Skip to comments.Inalienable Rights & Libertarianism
Posted on 11/11/2004 9:34:13 AM PST by Tailgunner Joe
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"You are your brothers keeper."
Nice to see you are finally owning up to your socialism.
The article derails right here.
The double negative here can be translated into "the right to the pursuit of happiness means we must have a gov't that makes us do what God commands". You've just attempted to argue for a theocracy.
Bzzzt. Thanks for playing.
The anarchist coalition of junkies, pimps, and homos are the friends of the extreme left in America, the Christian Right are their enemies.
btw, only commies claim that Jesus was a liberal and a socialist.
There is no liberty without morality.
You nailed it, LQ. The "arguments" stated above are exactly the same as those used by the mullahs in Iran, or the Taliban in Afghanistan.
This is one of the reasons that Jefferson used "Natures God" and not any single religions "god" in the Declaration of Independence, and why the Constitution forbids the establishment of a State religion in the Bill of Rights.
"We hold these truths to be self-evident, that all men are created equal, that they are endowed by their Creator with certain unalienable Rights, that among these are Life, Liberty, and the Pursuit of Happiness."
Whether you say UNalienable or INalienable, understanding the concept of rights you can't give, sell, or trade away is key to understanding Christian freedom.
I searched my copy of the Constitution and it seems the word Christian was omitted.
It's also one of the more incoherent articles I've seen here in awhile. I tried tracking through the arguments but kept finding that it repeatedly tried to prove an assumption by making that same assumption and went around in circles.
Did you, or did you not just post that? Does it, or does it not, match socialist dogma? Be as Christian as you want, right up until you start being as socialist as the leftists. Then expect to get called on it.
Personally, I don't want the Sky Pilot's Union advising me on which rights are alienable.
You are not property. You are a human being.
Amen. On that we agree. So why post an entire screed the tries to point out how much everyone owns everyone else and how all morality flows directly from your particular brand of priesthood?
The Declaration of Independence refers to "The Laws of Nature and Nature's God" but also to the "Creator," as well as "appealing to the Supreme Judge of the world," and "with a firm reliance on the Protection of Divine Providence."
Humane Laws are measures in respect of Men, whose actions they must direct, howbeit such measures they are as have also their higher Rules to be measured by, which Rules are two, the Law of God, and the Law of Nature; so that Laws Humane must be made according to the general Laws of Nature, and without contradiction to any positive Law of Scripture, otherwise they are ill made. - John Locke, Two Treatises on Government
The Constitution did not forbid the establishment of state religions. The first amendment protected state establishments from encroachment by the establishment of a national religion. Many states had established churches after the ratification of the Constitution. Only after the Civil War and the passage of the fourteenth amendment was the Bill of Rights applied to the state governments.
You assume that if no one else owns you, then you must own yourself. Not so. No one owns you. You are not property and you cannot do whatever you want with yourself.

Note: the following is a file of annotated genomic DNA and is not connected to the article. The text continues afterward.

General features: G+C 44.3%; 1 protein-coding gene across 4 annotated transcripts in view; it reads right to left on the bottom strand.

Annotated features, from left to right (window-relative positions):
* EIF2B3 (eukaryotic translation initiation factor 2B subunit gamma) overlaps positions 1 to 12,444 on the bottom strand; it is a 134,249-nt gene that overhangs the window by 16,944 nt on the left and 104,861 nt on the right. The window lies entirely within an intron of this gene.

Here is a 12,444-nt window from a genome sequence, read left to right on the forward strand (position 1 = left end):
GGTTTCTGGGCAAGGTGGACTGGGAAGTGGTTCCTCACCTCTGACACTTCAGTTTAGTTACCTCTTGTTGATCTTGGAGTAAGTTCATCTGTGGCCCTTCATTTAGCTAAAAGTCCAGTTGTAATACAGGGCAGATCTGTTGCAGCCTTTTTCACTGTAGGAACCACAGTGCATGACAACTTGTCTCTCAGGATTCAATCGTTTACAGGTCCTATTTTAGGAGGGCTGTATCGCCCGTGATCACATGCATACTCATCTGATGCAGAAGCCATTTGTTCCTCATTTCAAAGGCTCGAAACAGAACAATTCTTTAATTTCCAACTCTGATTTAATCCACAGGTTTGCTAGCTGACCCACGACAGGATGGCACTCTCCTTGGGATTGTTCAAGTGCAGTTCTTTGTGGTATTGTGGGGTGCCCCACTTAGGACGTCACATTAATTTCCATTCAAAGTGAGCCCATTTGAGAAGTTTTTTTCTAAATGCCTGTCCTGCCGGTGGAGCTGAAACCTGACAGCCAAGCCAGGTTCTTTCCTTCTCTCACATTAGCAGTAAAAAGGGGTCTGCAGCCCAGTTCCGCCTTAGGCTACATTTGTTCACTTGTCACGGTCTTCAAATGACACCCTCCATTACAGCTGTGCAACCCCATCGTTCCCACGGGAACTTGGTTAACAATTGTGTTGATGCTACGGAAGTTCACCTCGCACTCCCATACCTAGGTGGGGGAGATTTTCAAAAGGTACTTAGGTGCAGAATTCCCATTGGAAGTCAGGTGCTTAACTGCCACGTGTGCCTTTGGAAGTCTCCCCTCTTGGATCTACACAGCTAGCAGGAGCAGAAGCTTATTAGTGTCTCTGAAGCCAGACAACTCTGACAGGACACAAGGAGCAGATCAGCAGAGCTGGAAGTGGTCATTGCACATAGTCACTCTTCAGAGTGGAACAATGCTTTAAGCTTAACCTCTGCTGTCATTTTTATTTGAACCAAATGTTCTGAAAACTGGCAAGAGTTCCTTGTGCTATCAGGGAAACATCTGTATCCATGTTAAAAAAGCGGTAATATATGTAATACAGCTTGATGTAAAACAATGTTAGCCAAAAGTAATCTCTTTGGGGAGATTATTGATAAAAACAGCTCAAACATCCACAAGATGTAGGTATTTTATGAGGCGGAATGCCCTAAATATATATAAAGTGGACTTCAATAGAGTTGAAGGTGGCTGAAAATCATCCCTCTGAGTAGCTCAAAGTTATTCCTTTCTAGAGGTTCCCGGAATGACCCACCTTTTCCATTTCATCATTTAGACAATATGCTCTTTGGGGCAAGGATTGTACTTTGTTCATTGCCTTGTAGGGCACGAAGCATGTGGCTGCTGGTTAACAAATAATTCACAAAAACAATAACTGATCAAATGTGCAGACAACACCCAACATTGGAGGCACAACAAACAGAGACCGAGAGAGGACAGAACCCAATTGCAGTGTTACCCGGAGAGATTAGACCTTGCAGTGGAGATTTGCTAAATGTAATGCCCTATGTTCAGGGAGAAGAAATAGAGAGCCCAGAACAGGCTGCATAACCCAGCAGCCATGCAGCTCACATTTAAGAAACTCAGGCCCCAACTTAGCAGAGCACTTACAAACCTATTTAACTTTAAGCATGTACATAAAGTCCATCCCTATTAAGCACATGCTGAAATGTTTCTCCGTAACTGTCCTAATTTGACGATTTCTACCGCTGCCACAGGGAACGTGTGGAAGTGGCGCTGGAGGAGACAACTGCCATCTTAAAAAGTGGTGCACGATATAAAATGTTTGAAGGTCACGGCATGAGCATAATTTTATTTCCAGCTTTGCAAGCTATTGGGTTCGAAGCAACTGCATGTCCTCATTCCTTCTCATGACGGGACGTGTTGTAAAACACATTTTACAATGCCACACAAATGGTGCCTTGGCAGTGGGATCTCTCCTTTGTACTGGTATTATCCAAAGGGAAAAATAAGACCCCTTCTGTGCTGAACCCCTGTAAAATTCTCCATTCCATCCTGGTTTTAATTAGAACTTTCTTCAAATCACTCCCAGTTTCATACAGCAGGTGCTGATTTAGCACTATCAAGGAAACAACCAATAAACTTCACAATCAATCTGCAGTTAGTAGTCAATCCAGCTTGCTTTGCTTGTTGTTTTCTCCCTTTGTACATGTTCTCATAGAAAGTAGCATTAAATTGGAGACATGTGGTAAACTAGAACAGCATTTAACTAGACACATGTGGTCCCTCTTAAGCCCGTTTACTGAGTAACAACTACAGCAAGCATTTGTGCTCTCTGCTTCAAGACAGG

Man. Trying to decide what load of crap to address first was difficult until I realized that since the whole article was based on this flawed premise, the details didn't matter. Consent and morality are two totally different animals. While they may agree at times, often they do not. If you were to state that 'libertarianism holds that consent is the the basis of legality', it might be closer to accurate, but then that makes the rest of the article pointless. Your aticle equates morality with legality. Using the Christian idea of morality (which I personally ascribe to) as a basis for legal code is the definition of a Theocracy.
All laws are based on morality. Christianity has always been recognized as part of America's common law.
Now, you are just contradicting yourself. Or, you just aren't smart enough to see it? I assume you are alluding to God owning me? Which God? Odin? Jehova? Buddha? Who says that particular God owns me? Your priests? Mine?
Better still, aren't those claims of ownership between me and whatever God/s I adhere to and not up to any State entity? If a State acts in a Gods name and claims ownership of me, how is that different from the socialists "God" that is the State itself?
This is fun beating you up with your own lack of anything remotely close to logic. You make it almost too easy.
Bravo Sierra. Prove it. It isn't in the Constitution. It is no where in Blackstones. It isn't in the USC anywhere.
The Founders were not stupid -- they understood quite well what they were doing when they attributed our "unalienable rights" to the action of a Creator.
Here's your assignment: try to logically derive the idea of "unalienable" principles without reference to a Creator.
You can't do it without resorting to self-defeating utilitarian (or otherwise relativist) arguments that render moot the whole idea of "unalienable rights."
The next step is to ask whether the logically necessary Creator is equivalent to a Christian God (which is what I think TG's point boils down to). On that score, we can only observe that the "unalienable rights" have historically been enumerated by Christian culture, and few if any others.
Certainly the tenets of Christianity are fully consistent with the unalienable rights we take for granted in the US, even if we do not consistently follow those tenets.
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